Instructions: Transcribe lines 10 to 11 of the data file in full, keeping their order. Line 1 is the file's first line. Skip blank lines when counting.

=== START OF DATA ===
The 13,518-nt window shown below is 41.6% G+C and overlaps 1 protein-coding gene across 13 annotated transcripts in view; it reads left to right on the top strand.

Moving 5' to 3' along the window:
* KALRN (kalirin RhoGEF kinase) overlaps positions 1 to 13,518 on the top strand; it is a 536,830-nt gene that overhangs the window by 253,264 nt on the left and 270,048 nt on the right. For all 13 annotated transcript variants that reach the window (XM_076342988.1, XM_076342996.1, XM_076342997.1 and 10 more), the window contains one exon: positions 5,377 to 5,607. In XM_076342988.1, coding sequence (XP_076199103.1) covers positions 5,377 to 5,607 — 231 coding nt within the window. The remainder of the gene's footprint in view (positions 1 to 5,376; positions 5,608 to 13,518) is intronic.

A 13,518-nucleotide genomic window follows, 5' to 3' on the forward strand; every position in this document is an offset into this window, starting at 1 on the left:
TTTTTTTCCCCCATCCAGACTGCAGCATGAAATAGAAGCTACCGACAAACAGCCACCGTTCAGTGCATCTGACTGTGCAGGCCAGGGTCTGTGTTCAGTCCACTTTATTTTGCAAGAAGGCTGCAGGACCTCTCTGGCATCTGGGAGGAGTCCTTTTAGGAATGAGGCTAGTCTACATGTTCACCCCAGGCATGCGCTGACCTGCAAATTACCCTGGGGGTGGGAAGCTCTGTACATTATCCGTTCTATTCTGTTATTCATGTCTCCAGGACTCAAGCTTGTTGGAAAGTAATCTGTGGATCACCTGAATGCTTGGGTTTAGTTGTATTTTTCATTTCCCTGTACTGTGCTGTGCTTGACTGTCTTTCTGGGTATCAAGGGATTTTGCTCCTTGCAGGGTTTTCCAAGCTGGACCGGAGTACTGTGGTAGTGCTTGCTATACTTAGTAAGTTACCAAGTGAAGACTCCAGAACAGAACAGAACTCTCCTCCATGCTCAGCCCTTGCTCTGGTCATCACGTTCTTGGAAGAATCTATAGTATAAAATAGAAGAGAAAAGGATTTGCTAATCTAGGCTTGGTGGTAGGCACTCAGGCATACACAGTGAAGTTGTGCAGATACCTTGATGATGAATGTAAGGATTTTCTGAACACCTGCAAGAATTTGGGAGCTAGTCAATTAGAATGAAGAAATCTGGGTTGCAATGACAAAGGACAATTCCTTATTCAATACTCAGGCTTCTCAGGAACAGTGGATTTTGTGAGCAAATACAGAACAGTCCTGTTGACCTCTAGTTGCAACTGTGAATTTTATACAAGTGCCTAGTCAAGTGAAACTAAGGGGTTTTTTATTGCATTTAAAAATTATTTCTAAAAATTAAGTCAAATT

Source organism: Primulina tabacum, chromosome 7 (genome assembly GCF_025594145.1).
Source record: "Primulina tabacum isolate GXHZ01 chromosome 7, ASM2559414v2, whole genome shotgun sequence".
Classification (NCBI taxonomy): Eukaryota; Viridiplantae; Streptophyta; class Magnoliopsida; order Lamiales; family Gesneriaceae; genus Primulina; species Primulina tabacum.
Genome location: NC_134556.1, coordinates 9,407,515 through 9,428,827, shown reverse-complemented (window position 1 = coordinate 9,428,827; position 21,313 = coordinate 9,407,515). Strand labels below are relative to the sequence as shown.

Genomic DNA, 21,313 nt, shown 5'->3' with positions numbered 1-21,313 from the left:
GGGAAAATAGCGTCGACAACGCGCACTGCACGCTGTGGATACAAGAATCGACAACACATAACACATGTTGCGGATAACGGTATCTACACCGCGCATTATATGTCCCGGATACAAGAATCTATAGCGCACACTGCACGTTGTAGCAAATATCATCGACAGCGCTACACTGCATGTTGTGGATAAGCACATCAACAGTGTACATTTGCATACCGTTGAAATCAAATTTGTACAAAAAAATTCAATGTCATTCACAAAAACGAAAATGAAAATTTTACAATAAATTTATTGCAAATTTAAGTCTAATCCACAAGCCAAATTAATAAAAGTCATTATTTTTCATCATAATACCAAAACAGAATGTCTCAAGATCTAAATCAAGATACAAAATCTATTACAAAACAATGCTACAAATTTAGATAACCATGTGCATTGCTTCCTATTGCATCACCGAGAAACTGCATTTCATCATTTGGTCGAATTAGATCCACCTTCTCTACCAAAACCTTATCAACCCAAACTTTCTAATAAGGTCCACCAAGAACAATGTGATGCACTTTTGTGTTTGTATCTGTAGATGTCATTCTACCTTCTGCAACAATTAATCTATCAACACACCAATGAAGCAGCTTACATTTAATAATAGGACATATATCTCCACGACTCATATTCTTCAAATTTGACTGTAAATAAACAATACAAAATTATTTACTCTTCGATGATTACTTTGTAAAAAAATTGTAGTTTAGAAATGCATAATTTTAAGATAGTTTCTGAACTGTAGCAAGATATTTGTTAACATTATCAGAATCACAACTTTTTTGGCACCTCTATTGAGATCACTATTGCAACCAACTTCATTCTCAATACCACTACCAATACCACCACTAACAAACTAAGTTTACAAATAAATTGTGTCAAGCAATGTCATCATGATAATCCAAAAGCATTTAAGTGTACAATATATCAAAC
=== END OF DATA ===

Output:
Genomic DNA, 21,313 nt, shown 5'->3' with positions numbered 1-21,313 from the left:
GGGAAAATAGCGTCGACAACGCGCACTGCACGCTGTGGATACAAGAATCGACAACACATAACACATGTTGCGGATAACGGTATCTACACCGCGCATTATATGTCCCGGATACAAGAATCTATAGCGCACACTGCACGTTGTAGCAAATATCATCGACAGCGCTACACTGCATGTTGTGGATAAGCACATCAACAGTGTACATTTGCATACCGTTGAAATCAAATTTGTACAAAAAAATTCAATGTCATTCACAAAAACGAAAATGAAAATTTTACAATAAATTTATTGCAAATTTAAGTCTAATCCACAAGCCAAATTAATAAAAGTCATTATTTTTCATCATAATACCAAAACAGAATGTCTCAAGATCTAAATCAAGATACAAAATCTATTACAAAACAATGCTACAAATTTAGATAACCATGTGCATTGCTTCCTATTGCATCACCGAGAAACTGCATTTCATCATTTGGTCGAATTAGATCCACCTTCTCTACCAAAACCTTATCAACCCAAACTTTCTAATAAGGTCCACCAAGAACAATGTGATGCACTTTTGTGTTTGTATCTGTAGATGTCATTCTACCTTCTGCAACAATTAATCTATCAACACACCAATGAAGCAGCTTACATTTAATAATAGGACATATATCTCCACGACTCATATTCTTCAAATTTGACTGTAAATAAACAATACAAAATTATTTACTCTTCGATGATTACTTTGTAAAAAAATTGTAGTTTAGAAATGCATAATTTTAAGATAGTTTCTGAACTGTAGCAAGATATTTGTTAACATTATCAGAATCACAACTTTTTTGGCACCTCTATTGAGATCACTATTGCAACCAACTTCATTCTCAATACCACTACCAATACCACCACTAACAAACTAAGTTTACAAATAAATTGTGTCAAGCAATGTCATCATGATAATCCAAAAGCATTTAAGTGTACAATATATCAAAC